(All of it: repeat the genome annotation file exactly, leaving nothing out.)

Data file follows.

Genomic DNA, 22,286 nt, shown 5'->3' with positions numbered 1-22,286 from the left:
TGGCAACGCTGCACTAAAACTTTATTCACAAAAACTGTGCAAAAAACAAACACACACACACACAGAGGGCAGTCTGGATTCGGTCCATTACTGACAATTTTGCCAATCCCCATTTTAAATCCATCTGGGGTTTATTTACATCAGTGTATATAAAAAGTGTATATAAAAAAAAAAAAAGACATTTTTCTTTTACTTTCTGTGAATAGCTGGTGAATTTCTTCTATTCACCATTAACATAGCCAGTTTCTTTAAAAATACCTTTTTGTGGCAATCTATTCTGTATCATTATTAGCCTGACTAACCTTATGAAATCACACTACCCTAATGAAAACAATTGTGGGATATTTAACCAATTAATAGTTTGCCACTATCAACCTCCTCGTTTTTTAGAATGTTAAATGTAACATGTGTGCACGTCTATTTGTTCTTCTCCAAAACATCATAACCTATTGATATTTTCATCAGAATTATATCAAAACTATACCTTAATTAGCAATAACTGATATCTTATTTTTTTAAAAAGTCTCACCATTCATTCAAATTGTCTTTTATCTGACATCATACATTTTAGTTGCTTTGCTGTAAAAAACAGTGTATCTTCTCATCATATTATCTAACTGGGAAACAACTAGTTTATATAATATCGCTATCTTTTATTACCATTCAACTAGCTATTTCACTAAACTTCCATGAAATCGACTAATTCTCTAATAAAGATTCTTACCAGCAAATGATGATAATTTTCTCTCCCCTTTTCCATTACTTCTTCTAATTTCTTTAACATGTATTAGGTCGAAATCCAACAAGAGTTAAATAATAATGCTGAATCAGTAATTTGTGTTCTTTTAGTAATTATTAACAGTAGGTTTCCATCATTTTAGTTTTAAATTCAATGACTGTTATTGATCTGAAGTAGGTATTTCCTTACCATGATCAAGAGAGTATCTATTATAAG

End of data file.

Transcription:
Genomic DNA, 22,286 nt, shown 5'->3' with positions numbered 1-22,286 from the left:
TGGCAACGCTGCACTAAAACTTTATTCACAAAAACTGTGCAAAAAACAAACACACACACACACAGAGGGCAGTCTGGATTCGGTCCATTACTGACAATTTTGCCAATCCCCATTTTAAATCCATCTGGGGTTTATTTACATCAGTGTATATAAAAAGTGTATATAAAAAAAAAAAAAGACATTTTTCTTTTACTTTCTGTGAATAGCTGGTGAATTTCTTCTATTCACCATTAACATAGCCAGTTTCTTTAAAAATACCTTTTTGTGGCAATCTATTCTGTATCATTATTAGCCTGACTAACCTTATGAAATCACACTACCCTAATGAAAACAATTGTGGGATATTTAACCAATTAATAGTTTGCCACTATCAACCTCCTCGTTTTTTAGAATGTTAAATGTAACATGTGTGCACGTCTATTTGTTCTTCTCCAAAACATCATAACCTATTGATATTTTCATCAGAATTATATCAAAACTATACCTTAATTAGCAATAACTGATATCTTATTTTTTTAAAAAGTCTCACCATTCATTCAAATTGTCTTTTATCTGACATCATACATTTTAGTTGCTTTGCTGTAAAAAACAGTGTATCTTCTCATCATATTATCTAACTGGGAAACAACTAGTTTATATAATATCGCTATCTTTTATTACCATTCAACTAGCTATTTCACTAAACTTCCATGAAATCGACTAATTCTCTAATAAAGATTCTTACCAGCAAATGATGATAATTTTCTCTCCCCTTTTCCATTACTTCTTCTAATTTCTTTAACATGTATTAGGTCGAAATCCAACAAGAGTTAAATAATAATGCTGAATCAGTAATTTGTGTTCTTTTAGTAATTATTAACAGTAGGTTTCCATCATTTTAGTTTTAAATTCAATGACTGTTATTGATCTGAAGTAGGTATTTCCTTACCATGATCAAGAGAGTATCTATTATAAG